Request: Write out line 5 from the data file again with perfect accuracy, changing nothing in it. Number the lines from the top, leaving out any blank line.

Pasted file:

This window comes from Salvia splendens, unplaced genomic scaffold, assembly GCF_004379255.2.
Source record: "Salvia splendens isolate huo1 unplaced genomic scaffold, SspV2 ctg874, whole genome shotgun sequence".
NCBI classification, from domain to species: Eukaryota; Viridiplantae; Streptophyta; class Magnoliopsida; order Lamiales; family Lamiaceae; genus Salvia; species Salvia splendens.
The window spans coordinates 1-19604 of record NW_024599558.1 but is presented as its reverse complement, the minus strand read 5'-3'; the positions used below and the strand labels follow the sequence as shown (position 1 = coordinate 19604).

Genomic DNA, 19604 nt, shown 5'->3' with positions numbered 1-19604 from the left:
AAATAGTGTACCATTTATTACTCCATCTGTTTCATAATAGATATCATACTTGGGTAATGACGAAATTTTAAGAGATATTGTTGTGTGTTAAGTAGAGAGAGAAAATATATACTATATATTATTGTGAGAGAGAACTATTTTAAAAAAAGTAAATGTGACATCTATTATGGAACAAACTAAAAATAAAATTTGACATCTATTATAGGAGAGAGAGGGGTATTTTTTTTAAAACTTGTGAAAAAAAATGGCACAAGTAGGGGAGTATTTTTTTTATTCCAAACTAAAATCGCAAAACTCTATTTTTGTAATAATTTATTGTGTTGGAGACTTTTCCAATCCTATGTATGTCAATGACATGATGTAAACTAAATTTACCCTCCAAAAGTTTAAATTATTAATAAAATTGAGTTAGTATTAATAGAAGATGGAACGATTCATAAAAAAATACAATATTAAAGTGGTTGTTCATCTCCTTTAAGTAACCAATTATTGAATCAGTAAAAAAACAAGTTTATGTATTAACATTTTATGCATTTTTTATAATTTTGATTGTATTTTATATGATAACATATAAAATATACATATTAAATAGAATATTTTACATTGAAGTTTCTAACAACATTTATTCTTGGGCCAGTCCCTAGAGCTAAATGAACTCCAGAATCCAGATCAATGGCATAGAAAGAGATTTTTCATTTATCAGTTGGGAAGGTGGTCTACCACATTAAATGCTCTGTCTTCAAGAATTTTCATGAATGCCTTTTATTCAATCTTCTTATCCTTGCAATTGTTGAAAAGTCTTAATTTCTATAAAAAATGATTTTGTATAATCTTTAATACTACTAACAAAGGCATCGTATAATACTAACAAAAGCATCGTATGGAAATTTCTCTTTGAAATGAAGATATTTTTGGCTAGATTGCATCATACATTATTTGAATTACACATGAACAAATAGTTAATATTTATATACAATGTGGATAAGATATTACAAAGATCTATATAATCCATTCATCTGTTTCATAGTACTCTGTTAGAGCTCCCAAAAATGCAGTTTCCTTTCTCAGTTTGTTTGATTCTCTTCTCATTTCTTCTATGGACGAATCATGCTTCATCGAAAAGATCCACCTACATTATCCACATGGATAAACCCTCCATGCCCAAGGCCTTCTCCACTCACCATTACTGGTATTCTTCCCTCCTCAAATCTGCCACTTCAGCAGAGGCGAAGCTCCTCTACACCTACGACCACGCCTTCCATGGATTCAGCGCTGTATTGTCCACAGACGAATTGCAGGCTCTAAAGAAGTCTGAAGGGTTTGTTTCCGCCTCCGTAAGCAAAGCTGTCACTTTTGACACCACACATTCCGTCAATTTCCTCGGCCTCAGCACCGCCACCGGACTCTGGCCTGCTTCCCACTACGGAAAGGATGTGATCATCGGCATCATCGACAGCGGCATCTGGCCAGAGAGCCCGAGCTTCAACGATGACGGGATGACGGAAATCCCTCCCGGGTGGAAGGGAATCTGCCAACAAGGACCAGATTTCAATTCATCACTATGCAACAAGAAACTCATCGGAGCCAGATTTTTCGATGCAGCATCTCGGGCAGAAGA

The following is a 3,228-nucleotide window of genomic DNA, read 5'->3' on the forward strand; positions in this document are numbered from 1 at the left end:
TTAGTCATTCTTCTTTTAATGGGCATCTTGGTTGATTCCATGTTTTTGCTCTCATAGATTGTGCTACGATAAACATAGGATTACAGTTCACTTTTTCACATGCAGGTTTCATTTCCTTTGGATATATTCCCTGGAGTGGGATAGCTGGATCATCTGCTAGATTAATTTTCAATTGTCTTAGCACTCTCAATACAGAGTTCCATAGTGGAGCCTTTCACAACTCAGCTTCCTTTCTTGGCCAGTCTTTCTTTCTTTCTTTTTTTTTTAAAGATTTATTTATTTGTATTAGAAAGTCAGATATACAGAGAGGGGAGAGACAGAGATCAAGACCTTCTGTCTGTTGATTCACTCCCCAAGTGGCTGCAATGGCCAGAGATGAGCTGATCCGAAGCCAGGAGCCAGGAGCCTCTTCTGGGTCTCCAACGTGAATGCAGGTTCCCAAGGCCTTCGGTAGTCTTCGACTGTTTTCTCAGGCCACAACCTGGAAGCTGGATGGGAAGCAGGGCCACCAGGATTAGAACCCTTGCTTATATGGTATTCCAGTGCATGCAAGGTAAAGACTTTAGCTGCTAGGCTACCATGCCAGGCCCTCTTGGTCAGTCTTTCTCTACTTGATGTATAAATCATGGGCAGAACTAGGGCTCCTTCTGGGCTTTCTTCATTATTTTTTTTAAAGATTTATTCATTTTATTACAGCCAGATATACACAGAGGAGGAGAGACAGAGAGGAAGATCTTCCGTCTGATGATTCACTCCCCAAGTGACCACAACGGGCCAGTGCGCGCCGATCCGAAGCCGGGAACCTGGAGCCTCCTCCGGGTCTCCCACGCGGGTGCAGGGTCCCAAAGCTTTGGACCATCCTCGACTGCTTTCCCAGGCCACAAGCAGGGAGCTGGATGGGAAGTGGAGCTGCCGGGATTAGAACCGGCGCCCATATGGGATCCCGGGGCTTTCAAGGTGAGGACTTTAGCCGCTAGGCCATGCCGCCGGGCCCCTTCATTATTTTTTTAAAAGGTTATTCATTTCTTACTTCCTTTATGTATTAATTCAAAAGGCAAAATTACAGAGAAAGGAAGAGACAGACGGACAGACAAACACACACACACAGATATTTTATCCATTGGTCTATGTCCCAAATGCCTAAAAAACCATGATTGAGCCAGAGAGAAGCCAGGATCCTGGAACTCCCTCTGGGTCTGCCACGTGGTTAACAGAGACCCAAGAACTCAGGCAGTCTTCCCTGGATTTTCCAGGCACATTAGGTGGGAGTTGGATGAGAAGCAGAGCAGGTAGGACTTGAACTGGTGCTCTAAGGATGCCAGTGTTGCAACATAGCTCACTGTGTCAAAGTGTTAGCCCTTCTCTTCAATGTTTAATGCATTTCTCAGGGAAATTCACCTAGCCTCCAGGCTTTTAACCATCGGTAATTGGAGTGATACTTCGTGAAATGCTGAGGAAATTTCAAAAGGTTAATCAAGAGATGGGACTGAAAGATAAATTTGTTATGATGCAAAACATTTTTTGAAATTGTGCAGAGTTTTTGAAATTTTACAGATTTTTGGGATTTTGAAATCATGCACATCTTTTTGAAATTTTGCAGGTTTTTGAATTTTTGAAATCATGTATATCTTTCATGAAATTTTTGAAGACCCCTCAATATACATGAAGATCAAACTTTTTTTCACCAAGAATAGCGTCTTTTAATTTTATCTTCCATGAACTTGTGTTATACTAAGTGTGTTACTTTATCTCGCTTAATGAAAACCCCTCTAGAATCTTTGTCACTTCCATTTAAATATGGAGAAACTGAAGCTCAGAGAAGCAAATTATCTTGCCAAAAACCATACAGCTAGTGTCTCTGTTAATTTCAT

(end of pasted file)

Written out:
Genomic DNA, 19604 nt, shown 5'->3' with positions numbered 1-19604 from the left: